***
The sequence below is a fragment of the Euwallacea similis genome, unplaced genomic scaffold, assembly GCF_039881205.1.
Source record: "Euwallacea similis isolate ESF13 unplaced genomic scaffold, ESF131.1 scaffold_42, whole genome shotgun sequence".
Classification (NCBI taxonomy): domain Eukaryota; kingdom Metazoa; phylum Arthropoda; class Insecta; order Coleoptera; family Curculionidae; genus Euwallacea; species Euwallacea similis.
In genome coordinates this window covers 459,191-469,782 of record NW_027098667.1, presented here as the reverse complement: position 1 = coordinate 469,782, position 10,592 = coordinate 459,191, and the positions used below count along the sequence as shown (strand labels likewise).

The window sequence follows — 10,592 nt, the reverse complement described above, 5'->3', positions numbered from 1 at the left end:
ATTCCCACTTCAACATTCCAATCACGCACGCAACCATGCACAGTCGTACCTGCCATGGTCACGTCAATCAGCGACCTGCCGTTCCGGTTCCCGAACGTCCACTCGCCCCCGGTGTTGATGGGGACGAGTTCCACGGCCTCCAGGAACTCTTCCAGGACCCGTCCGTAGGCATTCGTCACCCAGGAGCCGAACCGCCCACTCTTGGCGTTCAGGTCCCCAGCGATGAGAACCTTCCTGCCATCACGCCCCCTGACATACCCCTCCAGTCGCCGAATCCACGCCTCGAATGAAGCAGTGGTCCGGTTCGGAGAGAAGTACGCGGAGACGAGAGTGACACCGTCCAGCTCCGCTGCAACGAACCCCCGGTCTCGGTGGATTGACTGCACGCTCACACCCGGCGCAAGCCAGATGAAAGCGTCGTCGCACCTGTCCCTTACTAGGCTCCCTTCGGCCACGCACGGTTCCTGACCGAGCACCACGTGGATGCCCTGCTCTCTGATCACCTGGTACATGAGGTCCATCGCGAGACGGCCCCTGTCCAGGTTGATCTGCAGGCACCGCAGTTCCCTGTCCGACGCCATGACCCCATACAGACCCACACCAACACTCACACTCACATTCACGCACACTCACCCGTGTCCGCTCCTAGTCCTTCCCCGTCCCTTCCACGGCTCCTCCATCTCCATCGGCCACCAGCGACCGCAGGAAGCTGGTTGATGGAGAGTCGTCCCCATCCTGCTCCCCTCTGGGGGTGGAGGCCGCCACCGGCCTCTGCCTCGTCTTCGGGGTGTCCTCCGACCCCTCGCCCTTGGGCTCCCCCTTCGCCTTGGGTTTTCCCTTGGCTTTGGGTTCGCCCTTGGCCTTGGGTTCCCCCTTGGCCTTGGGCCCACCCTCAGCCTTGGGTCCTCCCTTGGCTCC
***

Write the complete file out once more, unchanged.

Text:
The sequence below is a fragment of the Euwallacea similis genome, unplaced genomic scaffold, assembly GCF_039881205.1.
Source record: "Euwallacea similis isolate ESF13 unplaced genomic scaffold, ESF131.1 scaffold_42, whole genome shotgun sequence".
Classification (NCBI taxonomy): domain Eukaryota; kingdom Metazoa; phylum Arthropoda; class Insecta; order Coleoptera; family Curculionidae; genus Euwallacea; species Euwallacea similis.
In genome coordinates this window covers 459,191-469,782 of record NW_027098667.1, presented here as the reverse complement: position 1 = coordinate 469,782, position 10,592 = coordinate 459,191, and the positions used below count along the sequence as shown (strand labels likewise).

The window sequence follows — 10,592 nt, the reverse complement described above, 5'->3', positions numbered from 1 at the left end:
ATTCCCACTTCAACATTCCAATCACGCACGCAACCATGCACAGTCGTACCTGCCATGGTCACGTCAATCAGCGACCTGCCGTTCCGGTTCCCGAACGTCCACTCGCCCCCGGTGTTGATGGGGACGAGTTCCACGGCCTCCAGGAACTCTTCCAGGACCCGTCCGTAGGCATTCGTCACCCAGGAGCCGAACCGCCCACTCTTGGCGTTCAGGTCCCCAGCGATGAGAACCTTCCTGCCATCACGCCCCCTGACATACCCCTCCAGTCGCCGAATCCACGCCTCGAATGAAGCAGTGGTCCGGTTCGGAGAGAAGTACGCGGAGACGAGAGTGACACCGTCCAGCTCCGCTGCAACGAACCCCCGGTCTCGGTGGATTGACTGCACGCTCACACCCGGCGCAAGCCAGATGAAAGCGTCGTCGCACCTGTCCCTTACTAGGCTCCCTTCGGCCACGCACGGTTCCTGACCGAGCACCACGTGGATGCCCTGCTCTCTGATCACCTGGTACATGAGGTCCATCGCGAGACGGCCCCTGTCCAGGTTGATCTGCAGGCACCGCAGTTCCCTGTCCGACGCCATGACCCCATACAGACCCACACCAACACTCACACTCACATTCACGCACACTCACCCGTGTCCGCTCCTAGTCCTTCCCCGTCCCTTCCACGGCTCCTCCATCTCCATCGGCCACCAGCGACCGCAGGAAGCTGGTTGATGGAGAGTCGTCCCCATCCTGCTCCCCTCTGGGGGTGGAGGCCGCCACCGGCCTCTGCCTCGTCTTCGGGGTGTCCTCCGACCCCTCGCCCTTGGGCTCCCCCTTCGCCTTGGGTTTTCCCTTGGCTTTGGGTTCGCCCTTGGCCTTGGGTTCCCCCTTGGCCTTGGGCCCACCCTCAGCCTTGGGTCCTCCCTTGGCTCC